Interpreter["University"]["university of chicago"]

Show the number of degrees awarded by the University of Chicago, binned by decade:


DegreeCountHistogram[Entity["University", "UniversityOfChicago::726rv"],"Decades"]

… and by year:


DegreeCountHistogram[Entity["University", "UniversityOfChicago::726rv"],"Years",DateTicksFormat->"Year"]

Now look at the national distribution of degrees awarded. Begin by again examining the structure of the data. In particular, there exist PhD theses with no institution specified in "SchoolEntity" but a country specified in "SchoolLocation":



There also exist theses with more than a single country specified in "SchoolLocation":



Tally the countries (excluding the pair of multiples):



A total of 117 countries are represented:



Download flag images for these countries from the Wolfram Knowledgebase:



Create an image collage of flags, with the flags sized according to the number of math PhDs:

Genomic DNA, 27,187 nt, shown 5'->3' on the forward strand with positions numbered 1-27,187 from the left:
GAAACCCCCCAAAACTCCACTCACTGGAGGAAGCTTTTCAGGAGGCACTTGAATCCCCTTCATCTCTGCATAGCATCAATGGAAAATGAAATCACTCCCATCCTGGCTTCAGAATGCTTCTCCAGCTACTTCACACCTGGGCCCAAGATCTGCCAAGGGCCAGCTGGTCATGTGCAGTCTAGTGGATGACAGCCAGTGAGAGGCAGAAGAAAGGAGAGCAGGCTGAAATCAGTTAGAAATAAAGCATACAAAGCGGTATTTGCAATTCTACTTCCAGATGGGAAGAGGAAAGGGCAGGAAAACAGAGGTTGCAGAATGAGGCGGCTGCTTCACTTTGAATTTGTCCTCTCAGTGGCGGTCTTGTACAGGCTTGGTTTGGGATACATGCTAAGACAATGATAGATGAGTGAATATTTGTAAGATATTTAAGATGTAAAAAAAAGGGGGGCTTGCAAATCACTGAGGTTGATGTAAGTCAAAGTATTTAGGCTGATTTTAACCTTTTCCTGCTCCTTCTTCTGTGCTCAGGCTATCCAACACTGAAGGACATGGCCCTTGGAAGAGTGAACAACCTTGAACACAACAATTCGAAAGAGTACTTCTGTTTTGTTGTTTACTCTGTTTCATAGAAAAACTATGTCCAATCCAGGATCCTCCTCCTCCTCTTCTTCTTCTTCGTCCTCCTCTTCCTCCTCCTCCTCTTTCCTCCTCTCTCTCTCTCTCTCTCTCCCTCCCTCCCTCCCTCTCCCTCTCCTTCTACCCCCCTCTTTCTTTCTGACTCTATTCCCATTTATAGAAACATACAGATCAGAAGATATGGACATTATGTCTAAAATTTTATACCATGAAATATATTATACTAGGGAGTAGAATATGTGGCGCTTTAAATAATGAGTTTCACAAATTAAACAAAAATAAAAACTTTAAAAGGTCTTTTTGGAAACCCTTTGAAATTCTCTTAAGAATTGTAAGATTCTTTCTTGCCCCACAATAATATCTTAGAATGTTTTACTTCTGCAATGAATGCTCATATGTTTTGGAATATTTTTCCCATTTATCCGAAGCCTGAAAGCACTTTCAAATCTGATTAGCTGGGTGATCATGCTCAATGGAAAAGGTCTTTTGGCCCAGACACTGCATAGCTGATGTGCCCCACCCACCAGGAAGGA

As another example, we can explore degrees awarded by a specific university. For example, extract mathematics degrees that have been awarded at the University of Miami since 2010:


"SchoolEntity"->Entity["University", "UniversityOfMiami::9c2k9"],
"Date"-> GreaterEqualThan[DateObject[{2010}]]}

Create a timeline visualization:



Now consider recent US mathematics degrees. Select the theses written at US institutions since 2000:


loc_?(ContainsExactly[{Entity["Country", "UnitedStates"]}]),DateObject[{y_?(GreaterEqualThan[2000])},___]

Make a table showing the top US schools by PhDs conferred:



Map schools to their geographic positions:



Visualize the geographic distribution of US PhDs :


GeoBubbleChart[geopositions,GeoRange->Entity["Country", "UnitedStates"]]